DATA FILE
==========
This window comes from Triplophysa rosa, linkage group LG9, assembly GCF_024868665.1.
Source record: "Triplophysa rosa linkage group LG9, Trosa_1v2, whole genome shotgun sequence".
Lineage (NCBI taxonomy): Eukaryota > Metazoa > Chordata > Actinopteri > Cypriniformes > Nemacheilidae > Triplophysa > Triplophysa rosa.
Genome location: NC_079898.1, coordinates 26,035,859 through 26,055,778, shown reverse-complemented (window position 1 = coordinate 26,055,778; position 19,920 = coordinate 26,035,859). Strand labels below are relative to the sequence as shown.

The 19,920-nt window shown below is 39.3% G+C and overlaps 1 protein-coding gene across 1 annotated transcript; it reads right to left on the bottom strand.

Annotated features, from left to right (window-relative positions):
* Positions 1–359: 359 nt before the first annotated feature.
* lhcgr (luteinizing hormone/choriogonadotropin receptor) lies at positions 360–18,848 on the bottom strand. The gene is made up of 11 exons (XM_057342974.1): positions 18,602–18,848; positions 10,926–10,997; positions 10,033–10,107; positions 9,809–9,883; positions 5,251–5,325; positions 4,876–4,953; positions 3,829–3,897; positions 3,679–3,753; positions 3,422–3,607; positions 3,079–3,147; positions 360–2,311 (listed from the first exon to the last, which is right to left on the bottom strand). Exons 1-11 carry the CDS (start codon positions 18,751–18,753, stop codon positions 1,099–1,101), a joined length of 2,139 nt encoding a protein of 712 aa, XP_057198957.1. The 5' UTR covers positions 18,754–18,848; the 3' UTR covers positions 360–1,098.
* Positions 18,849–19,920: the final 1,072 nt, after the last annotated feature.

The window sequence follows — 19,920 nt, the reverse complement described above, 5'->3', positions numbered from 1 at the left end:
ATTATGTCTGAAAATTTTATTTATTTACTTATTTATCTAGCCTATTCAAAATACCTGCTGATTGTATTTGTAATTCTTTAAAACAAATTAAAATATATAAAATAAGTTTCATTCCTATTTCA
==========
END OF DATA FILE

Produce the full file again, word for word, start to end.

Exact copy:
This window comes from Triplophysa rosa, linkage group LG9, assembly GCF_024868665.1.
Source record: "Triplophysa rosa linkage group LG9, Trosa_1v2, whole genome shotgun sequence".
Lineage (NCBI taxonomy): Eukaryota > Metazoa > Chordata > Actinopteri > Cypriniformes > Nemacheilidae > Triplophysa > Triplophysa rosa.
Genome location: NC_079898.1, coordinates 26,035,859 through 26,055,778, shown reverse-complemented (window position 1 = coordinate 26,055,778; position 19,920 = coordinate 26,035,859). Strand labels below are relative to the sequence as shown.

The 19,920-nt window shown below is 39.3% G+C and overlaps 1 protein-coding gene across 1 annotated transcript; it reads right to left on the bottom strand.

Annotated features, from left to right (window-relative positions):
* Positions 1–359: 359 nt before the first annotated feature.
* lhcgr (luteinizing hormone/choriogonadotropin receptor) lies at positions 360–18,848 on the bottom strand. The gene is made up of 11 exons (XM_057342974.1): positions 18,602–18,848; positions 10,926–10,997; positions 10,033–10,107; positions 9,809–9,883; positions 5,251–5,325; positions 4,876–4,953; positions 3,829–3,897; positions 3,679–3,753; positions 3,422–3,607; positions 3,079–3,147; positions 360–2,311 (listed from the first exon to the last, which is right to left on the bottom strand). Exons 1-11 carry the CDS (start codon positions 18,751–18,753, stop codon positions 1,099–1,101), a joined length of 2,139 nt encoding a protein of 712 aa, XP_057198957.1. The 5' UTR covers positions 18,754–18,848; the 3' UTR covers positions 360–1,098.
* Positions 18,849–19,920: the final 1,072 nt, after the last annotated feature.

The window sequence follows — 19,920 nt, the reverse complement described above, 5'->3', positions numbered from 1 at the left end:
ATTATGTCTGAAAATTTTATTTATTTACTTATTTATCTAGCCTATTCAAAATACCTGCTGATTGTATTTGTAATTCTTTAAAACAAATTAAAATATATAAAATAAGTTTCATTCCTATTTCA